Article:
I can’t believe I have totally forgotten to post about our first talk with our WHFC case worker. We actually talked to her on October 30th, and before I got a chance to post about it, we received our USCIS approval the very next day, which totally sidetracked me. Then I started in with NaBloPoMo, and I’m scratching my head trying to come up with daily topics… and I was missing a totally obvious and relevant topic all along!

I was just reminded about this because the CW (case worker) sent us some more information today, including our official acceptance into the Ethiopia program. Now, we already knew that we were accepted as of the date of the USCIS approval (October 30th) and we had exchanged informal communciations about that fact, but this was our official welcome-to-the-program packet.

By the way, I’d like to note that it seems very strange to be welcomed and accepted into the program just now. Good grief, we started this process in March!

Anyway, our chat a few weeks ago with the CW was great. She is Ethiopian, which is just sort of cool if you ask me, and she had just returned from a two-week work trip to Ethiopia where she worked on trainings with the in-country staff. The purpose of the call was for us to get to know each other a little, so we chatted and told her a bit about us and we learned a bit about her. She laughed a little when Craig mentioned that he would like to try to make injera. (Injera is the flat, pancake-like, sour bread that is used in Ethiopian cuisine. No utensils are required in eating Ethiopian-style, because you use the injera to scoop up the food and then put it directly into your mouth.) She said that she has never even tried that and kindly suggested that we might try to find a local restaurant or another source for the injera and then try cooking the rest of the meal. I think Craig is taking that as a challenge, though, so be prepared for many future stories of trying to make injera in our kitchen.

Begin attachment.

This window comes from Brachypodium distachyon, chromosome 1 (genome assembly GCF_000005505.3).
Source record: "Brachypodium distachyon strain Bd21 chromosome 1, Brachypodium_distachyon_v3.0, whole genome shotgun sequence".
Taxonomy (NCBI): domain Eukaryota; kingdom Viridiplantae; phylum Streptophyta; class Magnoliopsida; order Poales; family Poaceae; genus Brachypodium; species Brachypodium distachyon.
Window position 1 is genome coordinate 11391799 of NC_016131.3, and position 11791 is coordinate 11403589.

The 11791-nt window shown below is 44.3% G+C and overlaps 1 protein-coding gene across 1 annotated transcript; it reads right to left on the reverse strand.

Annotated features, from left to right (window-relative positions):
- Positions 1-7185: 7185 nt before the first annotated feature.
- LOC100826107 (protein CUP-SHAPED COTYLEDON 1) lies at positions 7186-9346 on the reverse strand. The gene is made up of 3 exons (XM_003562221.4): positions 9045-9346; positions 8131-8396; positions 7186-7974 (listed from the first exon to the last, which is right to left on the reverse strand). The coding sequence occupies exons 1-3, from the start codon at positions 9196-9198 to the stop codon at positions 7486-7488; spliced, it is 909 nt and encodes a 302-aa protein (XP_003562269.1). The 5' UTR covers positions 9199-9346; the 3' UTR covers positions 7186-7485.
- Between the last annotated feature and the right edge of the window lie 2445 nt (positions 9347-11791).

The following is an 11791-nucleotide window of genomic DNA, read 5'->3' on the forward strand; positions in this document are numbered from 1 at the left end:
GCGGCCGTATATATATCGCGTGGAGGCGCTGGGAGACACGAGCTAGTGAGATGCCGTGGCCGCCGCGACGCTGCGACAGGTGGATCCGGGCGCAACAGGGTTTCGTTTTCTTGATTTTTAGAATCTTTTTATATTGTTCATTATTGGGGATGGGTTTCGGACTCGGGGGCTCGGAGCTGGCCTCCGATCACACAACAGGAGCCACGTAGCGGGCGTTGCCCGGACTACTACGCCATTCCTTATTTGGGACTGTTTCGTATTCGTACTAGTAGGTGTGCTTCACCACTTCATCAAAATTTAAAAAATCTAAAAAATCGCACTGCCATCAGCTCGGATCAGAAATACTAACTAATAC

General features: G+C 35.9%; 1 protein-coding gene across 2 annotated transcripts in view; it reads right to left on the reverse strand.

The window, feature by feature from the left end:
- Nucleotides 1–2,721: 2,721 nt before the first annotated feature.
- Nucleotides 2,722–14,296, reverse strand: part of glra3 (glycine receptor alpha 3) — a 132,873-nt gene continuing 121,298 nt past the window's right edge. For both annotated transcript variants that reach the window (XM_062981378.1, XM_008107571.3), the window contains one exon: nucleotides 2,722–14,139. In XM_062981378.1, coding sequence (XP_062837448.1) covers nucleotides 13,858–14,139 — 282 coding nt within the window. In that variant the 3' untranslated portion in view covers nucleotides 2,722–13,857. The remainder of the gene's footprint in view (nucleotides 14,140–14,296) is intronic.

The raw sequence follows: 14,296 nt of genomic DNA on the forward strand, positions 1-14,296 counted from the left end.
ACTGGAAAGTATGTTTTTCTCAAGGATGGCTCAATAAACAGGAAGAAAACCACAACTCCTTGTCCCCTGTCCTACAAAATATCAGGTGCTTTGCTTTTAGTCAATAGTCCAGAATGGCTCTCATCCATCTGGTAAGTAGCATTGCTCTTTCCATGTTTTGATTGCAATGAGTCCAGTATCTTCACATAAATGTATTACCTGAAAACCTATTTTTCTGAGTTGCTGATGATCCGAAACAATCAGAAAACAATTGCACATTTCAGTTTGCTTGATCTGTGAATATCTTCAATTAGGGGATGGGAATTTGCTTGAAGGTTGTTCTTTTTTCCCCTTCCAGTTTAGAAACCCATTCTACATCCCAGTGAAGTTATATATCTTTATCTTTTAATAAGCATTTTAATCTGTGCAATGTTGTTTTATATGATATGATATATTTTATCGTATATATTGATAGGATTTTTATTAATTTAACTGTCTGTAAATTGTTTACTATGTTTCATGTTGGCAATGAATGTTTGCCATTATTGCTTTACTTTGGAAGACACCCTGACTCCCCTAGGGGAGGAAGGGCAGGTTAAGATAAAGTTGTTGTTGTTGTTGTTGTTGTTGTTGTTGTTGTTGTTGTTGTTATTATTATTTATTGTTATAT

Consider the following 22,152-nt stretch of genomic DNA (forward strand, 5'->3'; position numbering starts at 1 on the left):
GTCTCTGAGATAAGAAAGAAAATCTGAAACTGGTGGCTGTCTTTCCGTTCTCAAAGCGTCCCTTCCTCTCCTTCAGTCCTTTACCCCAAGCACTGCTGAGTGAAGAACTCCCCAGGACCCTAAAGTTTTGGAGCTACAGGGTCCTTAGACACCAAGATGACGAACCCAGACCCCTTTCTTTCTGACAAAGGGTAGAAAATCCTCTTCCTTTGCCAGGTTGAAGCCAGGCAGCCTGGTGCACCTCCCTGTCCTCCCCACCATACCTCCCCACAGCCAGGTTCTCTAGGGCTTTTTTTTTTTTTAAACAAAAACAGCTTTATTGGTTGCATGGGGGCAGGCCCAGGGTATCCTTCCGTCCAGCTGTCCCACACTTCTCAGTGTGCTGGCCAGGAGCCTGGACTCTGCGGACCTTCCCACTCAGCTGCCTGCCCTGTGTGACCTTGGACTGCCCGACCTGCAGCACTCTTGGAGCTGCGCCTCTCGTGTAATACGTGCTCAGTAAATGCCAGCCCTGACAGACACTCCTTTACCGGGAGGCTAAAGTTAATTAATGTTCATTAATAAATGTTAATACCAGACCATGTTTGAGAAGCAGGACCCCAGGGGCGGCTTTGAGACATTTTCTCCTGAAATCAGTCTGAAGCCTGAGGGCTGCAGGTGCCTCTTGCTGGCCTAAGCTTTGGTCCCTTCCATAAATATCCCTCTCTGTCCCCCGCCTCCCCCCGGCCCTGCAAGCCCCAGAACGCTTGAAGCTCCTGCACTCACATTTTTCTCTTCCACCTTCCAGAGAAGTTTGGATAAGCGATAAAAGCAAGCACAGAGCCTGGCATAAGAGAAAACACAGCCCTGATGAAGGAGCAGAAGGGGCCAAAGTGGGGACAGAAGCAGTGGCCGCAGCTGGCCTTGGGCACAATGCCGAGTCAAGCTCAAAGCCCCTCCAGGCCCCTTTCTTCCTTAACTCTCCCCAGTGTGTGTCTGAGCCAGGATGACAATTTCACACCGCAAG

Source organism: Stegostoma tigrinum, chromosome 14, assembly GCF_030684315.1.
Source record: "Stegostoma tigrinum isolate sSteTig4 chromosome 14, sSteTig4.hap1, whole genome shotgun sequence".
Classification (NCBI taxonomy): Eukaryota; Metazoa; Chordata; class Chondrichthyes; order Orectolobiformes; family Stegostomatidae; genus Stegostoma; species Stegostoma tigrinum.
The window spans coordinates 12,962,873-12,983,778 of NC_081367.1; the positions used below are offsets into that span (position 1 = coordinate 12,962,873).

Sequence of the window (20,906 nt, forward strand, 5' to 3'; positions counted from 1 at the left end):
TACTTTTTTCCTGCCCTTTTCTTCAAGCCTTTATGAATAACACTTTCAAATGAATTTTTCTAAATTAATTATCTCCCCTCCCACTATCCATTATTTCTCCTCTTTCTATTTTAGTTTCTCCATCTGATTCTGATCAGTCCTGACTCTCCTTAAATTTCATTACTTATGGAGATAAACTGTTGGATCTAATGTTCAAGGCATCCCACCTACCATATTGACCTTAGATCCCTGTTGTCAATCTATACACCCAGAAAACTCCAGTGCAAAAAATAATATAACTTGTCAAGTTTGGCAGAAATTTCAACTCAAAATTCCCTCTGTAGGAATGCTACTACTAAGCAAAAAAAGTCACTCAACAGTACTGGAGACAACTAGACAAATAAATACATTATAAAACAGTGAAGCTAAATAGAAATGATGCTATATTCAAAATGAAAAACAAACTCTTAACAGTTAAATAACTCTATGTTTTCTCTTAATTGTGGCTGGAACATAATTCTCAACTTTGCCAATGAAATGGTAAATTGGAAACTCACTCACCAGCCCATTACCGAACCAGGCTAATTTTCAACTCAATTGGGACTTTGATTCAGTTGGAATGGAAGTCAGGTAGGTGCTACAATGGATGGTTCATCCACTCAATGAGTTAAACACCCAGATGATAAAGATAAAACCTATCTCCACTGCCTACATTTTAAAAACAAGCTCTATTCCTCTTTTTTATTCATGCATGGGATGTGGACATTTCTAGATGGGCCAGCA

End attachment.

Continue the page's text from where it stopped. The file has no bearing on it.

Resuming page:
We talked a bit about the long wait ahead of us, and she did say to be prepared to wait up to 18 months for a referral. Current families receiving healthy infant referrals are waiting 15-16 months. One thing I really liked, though, is that she wants us to talk once a month or so throughout the process. I guess I was afraid that it might be a situation where we’d meet one another and not interact for months and months on end, and it’s good to know that won’t be the case. I have come up with a couple of questions to ask her since we talked, so I’ve made a note of them for our next call in a couple of weeks.

We felt very comfortable with her and that’s so important. She will be our primary contact throughout the rest of the adoption process. I’m so glad that our first interaction with her made us feel like we’ll be in good hands.


Oh, and thanks for the feedback on the camera question! I’ve got some research to do, but this was a great way to get some instant feedback.

This entry was posted in adoption, ethiopia, waiting. Bookmark the permalink.

12 Responses to welcome

  1. Kelly says: